A Hidden Gem on Kahului Beach Road

The Nisei Veterans Memorial Center is tucked away on the remnant of a sand dune, right above where Lower Main becomes Kahului Beach Road. I kept promising myself to go visit it but never managing to until yesterday (4.21.22).

Center’s Director Deidre Tegarden says she hears that a lot. Folks – especially those who are not Japanese – have a feeling that the center is mainly for the Japanese community. But despite having a mission that is centered on the local Japanese experience during the World War II, and in particularly celebrating the valor of the famedNisei Veterans, the general public is wholeheartedly invited to visit.

My wife and I were certainly welcomed in and got to check out the Center’s current presentation.

For the uninitiated “Nisei” means second generation, and stands to the Hawaii-born Japanese-American young men who volunteered to serve their country, and formed the renowned all-Nisei 100th Infantry Battalion and later the 442 Regimental Combat Team. They took on the German Army in some of the toughest fighting of the war, and forever won the respect of the nation in the process.

The current presentation was not about the fighting in Europe. Instead it focused on one of the darkest moments of our nation’s history, the internment of whole Japanese communities despite many being citizens.

The Maui internment story focused on members of the local Japanese community – mainly community leaders: business owners, Buddhist priests, doctors, teachers. Most were jailed in a detention center in Haiku – not far from my home, and later were sent to the mainland as “prisoners of war.” Hawaii was generally sparred the mass internment West Coast Japanese endured.

As we reviewed the short stories of some of those who were imprisoned for being Japanese, we started seeing names of families we know: the Hanzawas of Kaupakalua, the Ohatas of Paia, the Koikes of Kahului.  That made the internment and the injustice feel more real, closer to home.

We were hosted by my old County colleague Allen Shishido. It was good to see him again,

My wife was particularly taken by the paintings of the young soldiers – made from WWII era photos by artist KirkKurokawa – on the cement wall at the entrance of the center. There those young warriors of yesteryears live on, thanks to the Nisei Veterans Memorial Center.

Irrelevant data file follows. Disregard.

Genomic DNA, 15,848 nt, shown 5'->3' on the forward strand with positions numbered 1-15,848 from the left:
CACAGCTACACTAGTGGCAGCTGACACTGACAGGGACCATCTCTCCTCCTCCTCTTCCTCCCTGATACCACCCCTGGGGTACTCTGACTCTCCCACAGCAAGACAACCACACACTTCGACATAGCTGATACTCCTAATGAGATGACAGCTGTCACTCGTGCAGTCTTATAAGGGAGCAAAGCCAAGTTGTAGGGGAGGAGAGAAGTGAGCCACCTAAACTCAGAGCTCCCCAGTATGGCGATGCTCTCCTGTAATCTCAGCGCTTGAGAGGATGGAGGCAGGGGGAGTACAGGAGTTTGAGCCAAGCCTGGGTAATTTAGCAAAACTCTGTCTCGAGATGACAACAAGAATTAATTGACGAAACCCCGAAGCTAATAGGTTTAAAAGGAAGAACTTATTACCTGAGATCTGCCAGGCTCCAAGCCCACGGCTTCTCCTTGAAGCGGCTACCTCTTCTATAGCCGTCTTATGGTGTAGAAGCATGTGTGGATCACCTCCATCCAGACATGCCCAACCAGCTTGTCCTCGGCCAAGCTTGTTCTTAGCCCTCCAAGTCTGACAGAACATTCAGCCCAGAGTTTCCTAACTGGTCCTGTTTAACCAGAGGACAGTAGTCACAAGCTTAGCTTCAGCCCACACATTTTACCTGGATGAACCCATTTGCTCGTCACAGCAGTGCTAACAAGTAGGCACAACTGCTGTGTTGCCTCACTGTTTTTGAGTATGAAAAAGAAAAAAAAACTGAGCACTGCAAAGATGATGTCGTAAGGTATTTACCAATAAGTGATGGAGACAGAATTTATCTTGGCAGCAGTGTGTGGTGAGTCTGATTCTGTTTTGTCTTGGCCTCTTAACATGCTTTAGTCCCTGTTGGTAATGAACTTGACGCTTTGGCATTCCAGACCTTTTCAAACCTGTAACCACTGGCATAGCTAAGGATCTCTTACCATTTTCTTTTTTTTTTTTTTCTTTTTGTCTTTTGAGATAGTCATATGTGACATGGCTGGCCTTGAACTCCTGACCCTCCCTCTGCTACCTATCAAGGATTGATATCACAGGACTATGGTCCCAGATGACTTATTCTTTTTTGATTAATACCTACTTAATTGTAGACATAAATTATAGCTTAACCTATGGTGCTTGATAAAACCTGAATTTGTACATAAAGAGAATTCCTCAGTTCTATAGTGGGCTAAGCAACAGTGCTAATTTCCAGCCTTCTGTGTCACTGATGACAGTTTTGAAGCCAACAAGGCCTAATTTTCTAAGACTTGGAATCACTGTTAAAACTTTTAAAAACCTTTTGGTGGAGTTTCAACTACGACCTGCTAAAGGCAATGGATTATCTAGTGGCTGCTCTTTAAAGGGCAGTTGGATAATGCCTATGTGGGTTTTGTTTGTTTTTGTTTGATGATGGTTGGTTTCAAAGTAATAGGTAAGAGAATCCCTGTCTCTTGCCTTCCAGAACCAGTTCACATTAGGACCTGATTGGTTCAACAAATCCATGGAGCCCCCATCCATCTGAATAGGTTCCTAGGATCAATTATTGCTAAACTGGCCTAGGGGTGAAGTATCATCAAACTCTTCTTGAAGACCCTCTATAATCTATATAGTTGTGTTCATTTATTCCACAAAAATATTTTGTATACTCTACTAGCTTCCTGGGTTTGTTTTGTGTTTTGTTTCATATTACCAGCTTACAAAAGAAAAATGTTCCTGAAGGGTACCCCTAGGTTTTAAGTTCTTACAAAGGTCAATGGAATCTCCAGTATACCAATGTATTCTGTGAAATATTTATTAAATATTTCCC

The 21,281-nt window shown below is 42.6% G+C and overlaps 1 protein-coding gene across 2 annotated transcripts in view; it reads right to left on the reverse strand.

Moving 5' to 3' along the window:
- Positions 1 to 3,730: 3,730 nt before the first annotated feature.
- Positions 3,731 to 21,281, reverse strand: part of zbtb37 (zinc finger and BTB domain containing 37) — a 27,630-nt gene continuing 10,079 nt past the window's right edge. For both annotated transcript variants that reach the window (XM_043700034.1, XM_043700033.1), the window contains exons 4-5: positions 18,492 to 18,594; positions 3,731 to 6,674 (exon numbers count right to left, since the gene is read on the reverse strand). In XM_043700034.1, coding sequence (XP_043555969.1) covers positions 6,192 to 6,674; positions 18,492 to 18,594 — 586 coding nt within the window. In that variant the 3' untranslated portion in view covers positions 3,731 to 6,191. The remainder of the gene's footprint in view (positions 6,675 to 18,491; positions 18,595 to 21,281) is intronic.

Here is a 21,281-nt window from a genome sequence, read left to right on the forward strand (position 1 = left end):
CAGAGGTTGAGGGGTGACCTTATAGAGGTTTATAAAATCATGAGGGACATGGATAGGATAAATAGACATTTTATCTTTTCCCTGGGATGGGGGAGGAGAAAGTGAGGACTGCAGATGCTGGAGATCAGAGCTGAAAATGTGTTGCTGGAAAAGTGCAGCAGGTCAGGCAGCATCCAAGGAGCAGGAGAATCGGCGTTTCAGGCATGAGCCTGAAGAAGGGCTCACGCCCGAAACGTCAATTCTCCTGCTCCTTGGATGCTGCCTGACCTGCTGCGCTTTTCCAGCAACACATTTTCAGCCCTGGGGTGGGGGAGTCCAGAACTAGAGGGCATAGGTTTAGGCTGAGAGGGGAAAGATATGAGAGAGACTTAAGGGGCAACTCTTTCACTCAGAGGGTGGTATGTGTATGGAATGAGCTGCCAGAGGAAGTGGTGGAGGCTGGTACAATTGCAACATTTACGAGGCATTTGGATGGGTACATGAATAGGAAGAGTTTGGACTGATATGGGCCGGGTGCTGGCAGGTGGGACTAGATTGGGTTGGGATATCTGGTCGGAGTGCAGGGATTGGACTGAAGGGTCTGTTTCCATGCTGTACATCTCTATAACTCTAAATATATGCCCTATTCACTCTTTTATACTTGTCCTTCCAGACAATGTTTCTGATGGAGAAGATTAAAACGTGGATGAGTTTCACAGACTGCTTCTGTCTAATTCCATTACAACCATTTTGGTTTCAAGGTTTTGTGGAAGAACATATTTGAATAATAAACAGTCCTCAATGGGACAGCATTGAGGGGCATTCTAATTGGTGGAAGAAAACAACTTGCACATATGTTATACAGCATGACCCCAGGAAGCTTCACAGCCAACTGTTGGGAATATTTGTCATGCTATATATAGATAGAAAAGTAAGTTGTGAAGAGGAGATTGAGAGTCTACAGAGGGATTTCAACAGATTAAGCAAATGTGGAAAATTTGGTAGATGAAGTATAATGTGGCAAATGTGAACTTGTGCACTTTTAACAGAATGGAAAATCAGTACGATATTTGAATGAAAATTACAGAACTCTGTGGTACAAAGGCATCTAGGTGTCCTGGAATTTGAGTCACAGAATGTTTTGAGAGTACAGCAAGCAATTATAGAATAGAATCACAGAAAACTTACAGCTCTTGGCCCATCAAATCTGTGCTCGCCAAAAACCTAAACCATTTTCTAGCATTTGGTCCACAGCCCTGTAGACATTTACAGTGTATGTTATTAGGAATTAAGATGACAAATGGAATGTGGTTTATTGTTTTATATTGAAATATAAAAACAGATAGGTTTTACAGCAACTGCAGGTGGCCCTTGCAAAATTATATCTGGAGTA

Living History in Keokea

Attended the Ching Ming Festival at Kula’s Kwock Hing Temple on April 3. I went because a friend suggested it would be a good event to meet people as a candidate, but soon found myself surrounded by old friends and enjoying wonderful food.

I had long been curious about the small, immaculately maintained temple on Middle Road in Keokea, but never before had the opportunity to check it out. The temple compound remains the center for the Hakka Chinese families who first homesteaded that part of Haleakala.  It is a Taoist Temple with hints of Buddhism and strong connections to St. John’s Episcopal Church, which is just down the hill a bit. The festival is called Ching Ming (or Qingming) or “tomb cleaning,” a time to pay respects to one’s ancestors.

Sarah Shim, the Kwock Hing Society president and an old friend, showed me the historic display in the temple depicting the rise and continuation of the Kula Chinese community. It is a community that started out as farmers and when on to contribute many leaders to the Maui community.

Sarah pointed a small conference room where she said Sun Yat Sen planned the eventual overthrow of dynastic rule in China in the early 1900s.  Hard to imagine that such a grand shift in history began in such a modest site in Keokea.

I also ran into my friend Morris Haole – the temple’s incense master – and Henry Lau, the former County Finance Director.

It turned out to be a beautiful moment and reminded me of the wonderful weave of our multi-cultural community that is one more reason that Maui is No Ka Oi.